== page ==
And the half-moon cookie. Born in Utica, these delicacies originated at Hemstrought’s Bakery by Harry Hemstrought before the Depression. They still crank out more than 12,000 fresh half moons a day at the bakery. And Harry’s original handwritten recipe is still tacked up on the wall of the bakery in Utica. Of course downstaters call them “black and whites,” but they are mere pretenders to the cookie throne.
So what is it about Utica that makes it the epicurean center of the universe? I have no clue, but the concept is generally met with agreement. Utica means “good eats.”
A week ago, my wife and I were in Albany. For a fun side trip, I decided to take her to lunch at one of my favorite dives from my college days in the 1960s: The Miss Albany Diner. It is a near-century old railroad car diner, the kind that proliferated in our area in the 1950s. It is located on Broadway just outside of the downtown business district. I ended up perched on a counter stool there many a late night (or early morning?) after an evening of carousing with my classmates in 1968. It was an eggs/sausage/hash kind of greasy spoon. And it was wonderful.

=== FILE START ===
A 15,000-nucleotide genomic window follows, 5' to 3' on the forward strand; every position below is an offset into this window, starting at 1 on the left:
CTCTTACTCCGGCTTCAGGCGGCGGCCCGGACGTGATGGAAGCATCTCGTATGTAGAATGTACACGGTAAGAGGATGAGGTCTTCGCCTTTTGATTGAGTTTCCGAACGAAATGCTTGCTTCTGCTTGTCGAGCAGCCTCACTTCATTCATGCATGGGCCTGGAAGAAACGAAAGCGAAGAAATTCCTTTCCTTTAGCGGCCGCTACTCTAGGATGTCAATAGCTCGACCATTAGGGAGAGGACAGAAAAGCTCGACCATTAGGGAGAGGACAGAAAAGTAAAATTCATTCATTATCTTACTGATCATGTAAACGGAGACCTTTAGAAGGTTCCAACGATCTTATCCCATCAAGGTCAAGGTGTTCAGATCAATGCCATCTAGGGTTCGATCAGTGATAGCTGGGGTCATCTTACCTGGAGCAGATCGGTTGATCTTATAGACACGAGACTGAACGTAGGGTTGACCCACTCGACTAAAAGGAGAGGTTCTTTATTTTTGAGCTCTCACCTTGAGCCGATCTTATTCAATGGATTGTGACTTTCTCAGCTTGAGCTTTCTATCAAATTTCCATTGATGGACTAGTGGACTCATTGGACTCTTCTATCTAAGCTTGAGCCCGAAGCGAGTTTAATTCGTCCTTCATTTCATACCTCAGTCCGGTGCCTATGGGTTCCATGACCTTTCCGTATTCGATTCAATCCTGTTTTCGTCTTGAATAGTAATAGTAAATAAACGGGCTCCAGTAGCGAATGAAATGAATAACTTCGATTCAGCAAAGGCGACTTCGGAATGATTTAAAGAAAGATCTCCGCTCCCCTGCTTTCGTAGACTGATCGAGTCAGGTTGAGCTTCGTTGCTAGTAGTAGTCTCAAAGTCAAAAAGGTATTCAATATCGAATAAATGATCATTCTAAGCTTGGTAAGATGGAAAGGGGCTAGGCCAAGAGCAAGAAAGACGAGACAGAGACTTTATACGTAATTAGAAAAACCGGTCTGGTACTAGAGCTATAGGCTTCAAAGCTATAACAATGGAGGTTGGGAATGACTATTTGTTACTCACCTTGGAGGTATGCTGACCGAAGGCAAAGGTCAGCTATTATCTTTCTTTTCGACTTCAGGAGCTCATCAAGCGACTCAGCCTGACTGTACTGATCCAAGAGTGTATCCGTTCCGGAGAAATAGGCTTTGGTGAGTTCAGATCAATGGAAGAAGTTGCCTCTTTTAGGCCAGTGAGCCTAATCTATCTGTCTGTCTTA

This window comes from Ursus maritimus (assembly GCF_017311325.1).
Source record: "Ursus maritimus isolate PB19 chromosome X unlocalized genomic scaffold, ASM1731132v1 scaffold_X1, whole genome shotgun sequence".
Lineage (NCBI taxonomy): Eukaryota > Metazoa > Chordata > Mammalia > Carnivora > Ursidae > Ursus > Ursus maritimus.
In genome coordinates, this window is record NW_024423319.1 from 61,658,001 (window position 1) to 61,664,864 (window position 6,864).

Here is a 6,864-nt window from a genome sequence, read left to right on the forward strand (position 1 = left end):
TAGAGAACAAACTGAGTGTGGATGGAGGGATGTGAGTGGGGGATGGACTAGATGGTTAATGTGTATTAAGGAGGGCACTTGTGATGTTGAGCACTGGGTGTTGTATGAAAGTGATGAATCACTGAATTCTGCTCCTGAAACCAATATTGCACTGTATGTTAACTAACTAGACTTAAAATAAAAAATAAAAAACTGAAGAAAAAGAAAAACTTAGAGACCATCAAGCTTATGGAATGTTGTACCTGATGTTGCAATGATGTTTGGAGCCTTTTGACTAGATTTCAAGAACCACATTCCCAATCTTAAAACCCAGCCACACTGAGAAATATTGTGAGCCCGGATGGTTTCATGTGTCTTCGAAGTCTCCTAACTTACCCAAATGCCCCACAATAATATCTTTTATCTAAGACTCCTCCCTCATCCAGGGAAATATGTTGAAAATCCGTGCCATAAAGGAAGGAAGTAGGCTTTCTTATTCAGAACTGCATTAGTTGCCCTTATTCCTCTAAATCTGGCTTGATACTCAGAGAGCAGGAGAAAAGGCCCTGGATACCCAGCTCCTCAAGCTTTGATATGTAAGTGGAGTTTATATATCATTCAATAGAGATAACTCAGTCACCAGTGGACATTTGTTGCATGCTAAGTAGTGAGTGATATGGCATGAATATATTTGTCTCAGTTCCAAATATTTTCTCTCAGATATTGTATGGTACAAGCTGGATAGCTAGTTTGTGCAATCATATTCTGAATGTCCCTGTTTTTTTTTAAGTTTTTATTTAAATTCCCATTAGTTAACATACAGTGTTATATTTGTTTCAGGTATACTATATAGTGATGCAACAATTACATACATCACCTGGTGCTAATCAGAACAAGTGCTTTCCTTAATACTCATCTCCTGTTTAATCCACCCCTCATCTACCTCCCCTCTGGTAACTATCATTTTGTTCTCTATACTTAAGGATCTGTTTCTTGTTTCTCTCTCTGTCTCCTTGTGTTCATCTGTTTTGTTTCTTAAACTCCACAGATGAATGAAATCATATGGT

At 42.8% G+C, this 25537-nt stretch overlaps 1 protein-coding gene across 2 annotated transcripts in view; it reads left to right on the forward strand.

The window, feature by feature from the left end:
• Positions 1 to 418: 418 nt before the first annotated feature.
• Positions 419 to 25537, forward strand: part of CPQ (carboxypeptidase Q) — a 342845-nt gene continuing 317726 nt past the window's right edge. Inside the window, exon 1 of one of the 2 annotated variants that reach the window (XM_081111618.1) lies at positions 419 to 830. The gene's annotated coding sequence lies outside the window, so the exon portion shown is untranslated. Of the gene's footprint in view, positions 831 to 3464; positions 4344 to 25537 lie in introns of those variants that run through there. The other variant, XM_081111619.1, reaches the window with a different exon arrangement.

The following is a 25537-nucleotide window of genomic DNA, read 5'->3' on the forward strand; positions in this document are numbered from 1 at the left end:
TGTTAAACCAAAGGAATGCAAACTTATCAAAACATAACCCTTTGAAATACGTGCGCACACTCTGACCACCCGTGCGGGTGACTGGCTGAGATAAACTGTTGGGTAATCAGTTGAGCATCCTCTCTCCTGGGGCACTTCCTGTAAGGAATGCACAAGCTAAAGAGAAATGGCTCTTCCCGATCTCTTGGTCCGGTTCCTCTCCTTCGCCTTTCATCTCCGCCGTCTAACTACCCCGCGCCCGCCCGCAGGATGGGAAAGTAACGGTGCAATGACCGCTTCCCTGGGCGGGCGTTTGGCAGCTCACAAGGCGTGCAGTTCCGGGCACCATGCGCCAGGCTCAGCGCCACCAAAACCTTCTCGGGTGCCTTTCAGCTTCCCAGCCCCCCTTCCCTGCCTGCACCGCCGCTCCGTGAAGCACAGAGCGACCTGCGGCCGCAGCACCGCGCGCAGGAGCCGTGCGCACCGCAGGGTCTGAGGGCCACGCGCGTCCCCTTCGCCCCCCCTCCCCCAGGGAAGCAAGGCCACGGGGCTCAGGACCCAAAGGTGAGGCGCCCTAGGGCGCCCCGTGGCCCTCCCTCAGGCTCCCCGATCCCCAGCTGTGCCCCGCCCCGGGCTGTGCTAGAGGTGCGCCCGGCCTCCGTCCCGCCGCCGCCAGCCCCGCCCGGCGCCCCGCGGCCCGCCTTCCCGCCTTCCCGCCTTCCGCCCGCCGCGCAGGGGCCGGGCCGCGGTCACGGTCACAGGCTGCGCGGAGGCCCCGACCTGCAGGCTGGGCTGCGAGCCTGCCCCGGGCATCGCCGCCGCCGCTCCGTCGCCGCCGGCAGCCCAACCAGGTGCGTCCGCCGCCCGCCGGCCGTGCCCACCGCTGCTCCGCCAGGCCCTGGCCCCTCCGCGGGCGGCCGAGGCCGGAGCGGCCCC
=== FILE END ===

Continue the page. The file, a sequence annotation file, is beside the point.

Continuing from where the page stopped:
What a surprise to find Miss Albany still there, albeit in a newer transformation. It is now an Italian restaurant called Sciortinos. Not exactly what I was hankering for, but we decided to go in and try it out.
The little railroad car diner was exactly as I remember it. Curved stainless steel walls, Wobbly red leather and chrome counter stools. Booths that had the little jukeboxes in them. Scribbled signs announcing the daily specials. And still the tiniest restrooms in the state.
The menu was decidedly Italian comfort foods. Bowls of meatballs, chicken Parmesan with spaghetti. Lasagna. Pizza. Italian soups. Baked Hats.